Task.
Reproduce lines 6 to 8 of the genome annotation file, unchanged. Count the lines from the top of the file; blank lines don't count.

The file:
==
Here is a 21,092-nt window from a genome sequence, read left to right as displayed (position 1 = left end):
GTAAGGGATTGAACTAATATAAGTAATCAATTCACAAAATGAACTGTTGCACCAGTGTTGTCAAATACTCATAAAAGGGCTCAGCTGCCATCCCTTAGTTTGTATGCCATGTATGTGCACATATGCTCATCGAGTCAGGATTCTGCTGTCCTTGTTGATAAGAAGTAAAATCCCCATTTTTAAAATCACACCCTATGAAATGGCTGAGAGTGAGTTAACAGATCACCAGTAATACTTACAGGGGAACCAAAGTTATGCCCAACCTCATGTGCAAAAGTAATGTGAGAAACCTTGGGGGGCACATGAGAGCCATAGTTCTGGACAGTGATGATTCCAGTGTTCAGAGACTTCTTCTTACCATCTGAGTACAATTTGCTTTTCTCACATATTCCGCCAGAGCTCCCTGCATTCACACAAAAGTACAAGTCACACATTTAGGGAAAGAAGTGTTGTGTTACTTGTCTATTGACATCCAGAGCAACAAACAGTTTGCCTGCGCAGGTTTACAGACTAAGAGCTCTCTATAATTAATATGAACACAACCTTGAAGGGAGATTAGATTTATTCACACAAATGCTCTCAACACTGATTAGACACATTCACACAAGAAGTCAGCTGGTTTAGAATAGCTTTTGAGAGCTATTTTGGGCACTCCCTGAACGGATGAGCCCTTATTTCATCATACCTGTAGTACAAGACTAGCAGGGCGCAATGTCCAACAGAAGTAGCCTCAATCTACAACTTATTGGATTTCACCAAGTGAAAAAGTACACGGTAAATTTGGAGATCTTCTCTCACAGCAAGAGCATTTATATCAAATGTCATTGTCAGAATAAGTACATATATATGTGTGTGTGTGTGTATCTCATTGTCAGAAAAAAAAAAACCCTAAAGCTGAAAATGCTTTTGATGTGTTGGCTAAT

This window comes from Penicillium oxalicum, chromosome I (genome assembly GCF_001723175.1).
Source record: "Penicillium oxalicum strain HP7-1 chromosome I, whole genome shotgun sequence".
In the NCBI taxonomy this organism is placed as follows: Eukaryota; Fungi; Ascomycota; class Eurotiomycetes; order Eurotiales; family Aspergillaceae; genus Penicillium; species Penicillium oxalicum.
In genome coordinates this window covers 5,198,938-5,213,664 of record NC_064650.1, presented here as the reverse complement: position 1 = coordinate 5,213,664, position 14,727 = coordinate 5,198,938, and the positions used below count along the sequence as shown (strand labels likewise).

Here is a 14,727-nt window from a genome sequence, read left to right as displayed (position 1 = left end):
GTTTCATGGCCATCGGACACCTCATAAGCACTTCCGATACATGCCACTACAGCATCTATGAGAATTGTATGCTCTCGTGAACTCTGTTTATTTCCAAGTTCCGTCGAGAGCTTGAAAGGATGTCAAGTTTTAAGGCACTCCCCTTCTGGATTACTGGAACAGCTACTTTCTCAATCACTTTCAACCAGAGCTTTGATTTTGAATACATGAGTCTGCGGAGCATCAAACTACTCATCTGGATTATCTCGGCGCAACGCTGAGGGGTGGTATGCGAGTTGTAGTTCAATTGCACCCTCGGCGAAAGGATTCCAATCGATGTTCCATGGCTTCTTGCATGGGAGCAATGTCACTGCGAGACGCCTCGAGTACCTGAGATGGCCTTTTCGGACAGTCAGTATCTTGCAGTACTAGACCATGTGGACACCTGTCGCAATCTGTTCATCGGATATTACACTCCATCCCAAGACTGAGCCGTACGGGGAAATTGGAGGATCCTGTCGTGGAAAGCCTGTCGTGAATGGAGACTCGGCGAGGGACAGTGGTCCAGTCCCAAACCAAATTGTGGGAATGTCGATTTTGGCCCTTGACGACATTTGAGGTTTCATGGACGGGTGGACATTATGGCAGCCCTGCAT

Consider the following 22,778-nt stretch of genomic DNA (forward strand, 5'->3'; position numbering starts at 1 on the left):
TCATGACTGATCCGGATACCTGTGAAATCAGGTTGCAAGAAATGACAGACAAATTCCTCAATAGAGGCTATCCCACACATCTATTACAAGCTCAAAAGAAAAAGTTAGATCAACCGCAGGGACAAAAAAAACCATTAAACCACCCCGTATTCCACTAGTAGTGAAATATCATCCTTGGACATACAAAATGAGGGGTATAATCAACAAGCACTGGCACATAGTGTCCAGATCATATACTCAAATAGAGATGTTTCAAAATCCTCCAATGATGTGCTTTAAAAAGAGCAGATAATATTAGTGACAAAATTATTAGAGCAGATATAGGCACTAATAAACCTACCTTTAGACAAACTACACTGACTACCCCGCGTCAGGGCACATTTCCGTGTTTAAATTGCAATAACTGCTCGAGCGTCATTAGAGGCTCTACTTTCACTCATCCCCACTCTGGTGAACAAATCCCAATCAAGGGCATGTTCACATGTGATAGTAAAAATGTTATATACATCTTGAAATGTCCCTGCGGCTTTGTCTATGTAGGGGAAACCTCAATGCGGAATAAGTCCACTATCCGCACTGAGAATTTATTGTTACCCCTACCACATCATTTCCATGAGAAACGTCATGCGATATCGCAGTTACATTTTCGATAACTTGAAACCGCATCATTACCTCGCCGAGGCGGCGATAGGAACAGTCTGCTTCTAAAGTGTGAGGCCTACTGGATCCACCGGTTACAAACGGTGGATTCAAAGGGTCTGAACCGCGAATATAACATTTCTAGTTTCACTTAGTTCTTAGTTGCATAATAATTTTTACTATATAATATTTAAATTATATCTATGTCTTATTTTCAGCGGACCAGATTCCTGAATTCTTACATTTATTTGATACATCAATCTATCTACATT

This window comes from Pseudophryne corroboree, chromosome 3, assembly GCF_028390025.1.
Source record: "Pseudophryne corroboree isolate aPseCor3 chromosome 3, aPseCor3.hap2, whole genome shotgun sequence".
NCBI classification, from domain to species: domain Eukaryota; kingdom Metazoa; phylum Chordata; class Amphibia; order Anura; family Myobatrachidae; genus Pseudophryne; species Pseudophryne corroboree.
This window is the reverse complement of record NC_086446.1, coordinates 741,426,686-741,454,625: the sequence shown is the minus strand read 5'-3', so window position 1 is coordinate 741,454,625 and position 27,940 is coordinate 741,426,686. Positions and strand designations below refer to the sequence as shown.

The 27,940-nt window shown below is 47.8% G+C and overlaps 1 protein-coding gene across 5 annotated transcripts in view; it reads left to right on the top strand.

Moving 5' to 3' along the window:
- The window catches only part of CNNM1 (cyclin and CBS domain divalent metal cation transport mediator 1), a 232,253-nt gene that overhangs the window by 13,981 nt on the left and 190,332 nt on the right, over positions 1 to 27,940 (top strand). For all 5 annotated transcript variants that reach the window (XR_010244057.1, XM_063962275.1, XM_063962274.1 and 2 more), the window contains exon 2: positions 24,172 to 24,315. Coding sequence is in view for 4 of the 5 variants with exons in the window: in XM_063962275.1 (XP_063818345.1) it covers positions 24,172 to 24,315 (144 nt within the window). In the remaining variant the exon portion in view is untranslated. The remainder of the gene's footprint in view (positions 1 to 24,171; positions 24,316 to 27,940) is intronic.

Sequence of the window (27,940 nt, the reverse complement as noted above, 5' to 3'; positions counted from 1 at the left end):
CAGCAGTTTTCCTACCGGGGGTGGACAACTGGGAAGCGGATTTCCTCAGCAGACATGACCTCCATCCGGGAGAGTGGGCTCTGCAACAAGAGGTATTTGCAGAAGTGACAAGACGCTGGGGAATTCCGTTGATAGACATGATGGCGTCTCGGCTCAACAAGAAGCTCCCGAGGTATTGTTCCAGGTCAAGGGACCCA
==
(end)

In genome coordinates this window covers 5,198,938-5,213,664 of record NC_064650.1, presented here as the reverse complement: position 1 = coordinate 5,213,664, position 14,727 = coordinate 5,198,938, and the positions used below count along the sequence as shown (strand labels likewise).

Here is a 14,727-nt window from a genome sequence, read left to right as displayed (position 1 = left end):
GTTTCATGGCCATCGGACACCTCATAAGCACTTCCGATACATGCCACTACAGCATCTATGAGAATTGTATGCTCTCGTGAACTCTGTTTATTTCCAAGTTCCGTCGAGAGCTTGAAAGGATGTCAAGTTTTAAGGCACTCCCCTTCTGGATTACTGGAACAGCTACTTTCTCAATCACTTTCAACCAGAGCTTTGATTTTGAATACATGAGTCTGCGGAGCATCAAACTACTCATCTGGATTATCTCGGCGCAACGCTGAGGGGTGGTATGCGAGTTGTAGTTCAATTGCACCCTCGGCGAAAGGATTCCAATCGATGTTCCATGGCTTCTTGCATGGGAGCAATGTCACTGCGAGACGCCTCGAGTACCTGAGATGGCCTTTTCGGACAGTCAGTATCTTGCAGTACTAGACCATGTGGACACCTGTCGCAATCTGTTCATCGGATATTACACTCCATCCCAAGACTGAGCCGTACGGGGAAATTGGAGGATCCTGTCGTGGAAAGCCTGTCGTGAATGGAGACTCGGCGAGGGACAGTGGTCCAGTCCCAAACCAAATTGTGGGAATGTCGATTTTGGCCCTTGACGACATTTGAGGTTTCATGGACGGGTGGACATTATGGCAGCCCTGCAT